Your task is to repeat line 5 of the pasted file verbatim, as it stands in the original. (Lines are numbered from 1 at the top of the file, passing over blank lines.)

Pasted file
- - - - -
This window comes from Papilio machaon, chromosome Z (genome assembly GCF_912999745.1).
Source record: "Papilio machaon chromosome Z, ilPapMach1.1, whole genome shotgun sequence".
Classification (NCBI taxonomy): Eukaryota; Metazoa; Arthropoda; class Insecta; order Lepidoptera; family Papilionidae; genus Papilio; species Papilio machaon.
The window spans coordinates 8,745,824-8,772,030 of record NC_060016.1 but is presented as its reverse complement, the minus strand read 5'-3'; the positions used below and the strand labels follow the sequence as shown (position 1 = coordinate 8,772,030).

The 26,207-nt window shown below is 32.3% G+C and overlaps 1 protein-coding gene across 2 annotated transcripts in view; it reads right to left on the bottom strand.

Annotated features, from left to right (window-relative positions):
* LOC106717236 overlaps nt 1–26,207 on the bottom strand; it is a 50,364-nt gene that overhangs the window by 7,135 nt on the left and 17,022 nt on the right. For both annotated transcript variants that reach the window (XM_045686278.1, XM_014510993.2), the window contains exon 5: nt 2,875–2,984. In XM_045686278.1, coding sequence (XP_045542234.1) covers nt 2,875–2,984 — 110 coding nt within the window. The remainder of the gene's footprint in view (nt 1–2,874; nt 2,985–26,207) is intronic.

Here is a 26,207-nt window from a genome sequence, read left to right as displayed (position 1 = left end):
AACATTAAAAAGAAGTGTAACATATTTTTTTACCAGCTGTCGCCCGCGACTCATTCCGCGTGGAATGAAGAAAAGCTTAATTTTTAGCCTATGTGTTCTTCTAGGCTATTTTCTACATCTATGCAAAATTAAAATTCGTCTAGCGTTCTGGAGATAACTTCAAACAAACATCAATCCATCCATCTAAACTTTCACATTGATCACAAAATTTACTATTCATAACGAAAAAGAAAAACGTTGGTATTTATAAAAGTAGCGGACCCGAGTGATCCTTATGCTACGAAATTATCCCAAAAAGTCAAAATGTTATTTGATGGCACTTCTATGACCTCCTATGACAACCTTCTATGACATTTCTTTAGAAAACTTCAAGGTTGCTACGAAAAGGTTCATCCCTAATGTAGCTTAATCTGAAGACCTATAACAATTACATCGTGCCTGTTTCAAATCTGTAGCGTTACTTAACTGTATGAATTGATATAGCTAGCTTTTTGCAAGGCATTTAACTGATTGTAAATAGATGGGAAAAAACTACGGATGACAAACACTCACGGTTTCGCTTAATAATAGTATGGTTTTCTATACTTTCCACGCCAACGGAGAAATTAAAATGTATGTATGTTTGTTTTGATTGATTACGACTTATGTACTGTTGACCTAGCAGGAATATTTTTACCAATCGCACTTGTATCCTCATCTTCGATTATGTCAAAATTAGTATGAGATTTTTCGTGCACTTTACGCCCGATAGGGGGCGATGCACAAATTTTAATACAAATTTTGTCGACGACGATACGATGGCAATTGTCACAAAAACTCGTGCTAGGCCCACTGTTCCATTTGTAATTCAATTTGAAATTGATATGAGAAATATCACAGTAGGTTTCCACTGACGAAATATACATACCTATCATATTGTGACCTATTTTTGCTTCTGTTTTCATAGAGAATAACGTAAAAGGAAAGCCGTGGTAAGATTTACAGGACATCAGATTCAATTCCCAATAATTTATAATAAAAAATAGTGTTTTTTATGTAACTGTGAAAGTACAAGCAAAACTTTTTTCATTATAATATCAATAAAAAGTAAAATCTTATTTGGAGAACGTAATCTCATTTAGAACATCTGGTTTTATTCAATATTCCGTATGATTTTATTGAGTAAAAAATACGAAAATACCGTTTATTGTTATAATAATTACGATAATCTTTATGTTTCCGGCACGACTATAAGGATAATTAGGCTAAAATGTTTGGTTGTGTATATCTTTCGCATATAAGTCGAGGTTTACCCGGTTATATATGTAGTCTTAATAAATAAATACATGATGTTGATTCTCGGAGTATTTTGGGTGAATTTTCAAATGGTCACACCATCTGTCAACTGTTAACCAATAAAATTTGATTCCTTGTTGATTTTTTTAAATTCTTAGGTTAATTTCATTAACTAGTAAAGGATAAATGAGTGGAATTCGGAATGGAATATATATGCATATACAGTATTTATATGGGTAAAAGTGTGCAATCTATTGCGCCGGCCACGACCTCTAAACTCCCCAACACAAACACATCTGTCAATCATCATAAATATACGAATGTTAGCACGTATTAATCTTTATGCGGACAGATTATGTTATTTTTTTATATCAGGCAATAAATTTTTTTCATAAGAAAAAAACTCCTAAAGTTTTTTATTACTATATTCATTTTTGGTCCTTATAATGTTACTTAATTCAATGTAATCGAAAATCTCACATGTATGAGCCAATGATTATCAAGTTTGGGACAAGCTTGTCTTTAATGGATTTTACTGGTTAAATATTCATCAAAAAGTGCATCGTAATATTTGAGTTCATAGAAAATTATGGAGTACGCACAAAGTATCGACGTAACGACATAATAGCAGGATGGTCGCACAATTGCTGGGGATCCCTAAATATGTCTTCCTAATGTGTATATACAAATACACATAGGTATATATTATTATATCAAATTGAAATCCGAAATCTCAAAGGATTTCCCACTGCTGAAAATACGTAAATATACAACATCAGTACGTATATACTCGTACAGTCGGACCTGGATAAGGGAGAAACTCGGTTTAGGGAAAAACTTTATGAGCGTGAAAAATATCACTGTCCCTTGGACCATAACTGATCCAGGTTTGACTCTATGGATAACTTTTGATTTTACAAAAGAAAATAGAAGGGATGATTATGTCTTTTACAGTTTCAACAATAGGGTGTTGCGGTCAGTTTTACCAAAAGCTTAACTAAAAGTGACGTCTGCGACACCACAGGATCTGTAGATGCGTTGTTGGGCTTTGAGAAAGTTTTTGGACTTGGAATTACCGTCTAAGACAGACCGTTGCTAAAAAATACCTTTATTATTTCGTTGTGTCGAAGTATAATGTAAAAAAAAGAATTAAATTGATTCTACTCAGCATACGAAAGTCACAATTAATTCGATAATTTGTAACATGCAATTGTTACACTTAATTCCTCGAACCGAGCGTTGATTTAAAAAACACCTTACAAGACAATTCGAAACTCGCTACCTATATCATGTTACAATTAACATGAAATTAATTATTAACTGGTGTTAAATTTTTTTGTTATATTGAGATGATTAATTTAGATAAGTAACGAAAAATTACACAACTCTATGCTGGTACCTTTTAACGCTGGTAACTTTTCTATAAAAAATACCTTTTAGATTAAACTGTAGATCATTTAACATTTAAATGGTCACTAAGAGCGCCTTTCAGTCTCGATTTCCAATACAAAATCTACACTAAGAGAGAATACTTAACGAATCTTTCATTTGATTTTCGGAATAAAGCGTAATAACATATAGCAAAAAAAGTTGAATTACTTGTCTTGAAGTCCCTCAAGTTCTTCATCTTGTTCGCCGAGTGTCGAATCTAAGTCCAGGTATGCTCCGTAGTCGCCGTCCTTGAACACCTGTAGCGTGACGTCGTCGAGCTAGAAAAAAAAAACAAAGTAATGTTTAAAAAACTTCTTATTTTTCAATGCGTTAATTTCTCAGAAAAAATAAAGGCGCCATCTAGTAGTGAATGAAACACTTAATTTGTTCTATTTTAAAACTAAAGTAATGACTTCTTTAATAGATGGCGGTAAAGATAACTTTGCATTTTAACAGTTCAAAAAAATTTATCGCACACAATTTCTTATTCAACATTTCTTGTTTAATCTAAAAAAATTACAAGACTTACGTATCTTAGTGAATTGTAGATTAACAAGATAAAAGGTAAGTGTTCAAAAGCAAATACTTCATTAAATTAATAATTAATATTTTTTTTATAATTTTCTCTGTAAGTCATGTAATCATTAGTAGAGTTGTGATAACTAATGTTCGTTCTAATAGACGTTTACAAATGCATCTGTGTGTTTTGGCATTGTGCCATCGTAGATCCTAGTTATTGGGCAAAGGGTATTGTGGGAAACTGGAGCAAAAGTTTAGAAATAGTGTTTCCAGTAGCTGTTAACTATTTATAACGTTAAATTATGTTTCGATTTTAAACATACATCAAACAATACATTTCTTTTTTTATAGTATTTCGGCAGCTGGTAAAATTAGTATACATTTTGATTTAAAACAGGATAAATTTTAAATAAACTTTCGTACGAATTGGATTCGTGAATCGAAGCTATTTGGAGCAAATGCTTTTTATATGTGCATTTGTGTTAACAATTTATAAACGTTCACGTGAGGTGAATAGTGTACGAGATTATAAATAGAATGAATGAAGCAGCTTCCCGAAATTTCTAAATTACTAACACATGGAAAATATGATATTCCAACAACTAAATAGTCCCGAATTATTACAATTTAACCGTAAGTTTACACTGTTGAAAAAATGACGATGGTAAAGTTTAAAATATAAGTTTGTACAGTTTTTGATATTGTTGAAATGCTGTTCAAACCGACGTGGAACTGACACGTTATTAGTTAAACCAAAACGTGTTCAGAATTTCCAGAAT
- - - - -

The 26,207-nt window shown below is 32.3% G+C and overlaps 1 protein-coding gene across 2 annotated transcripts in view; it reads right to left on the bottom strand.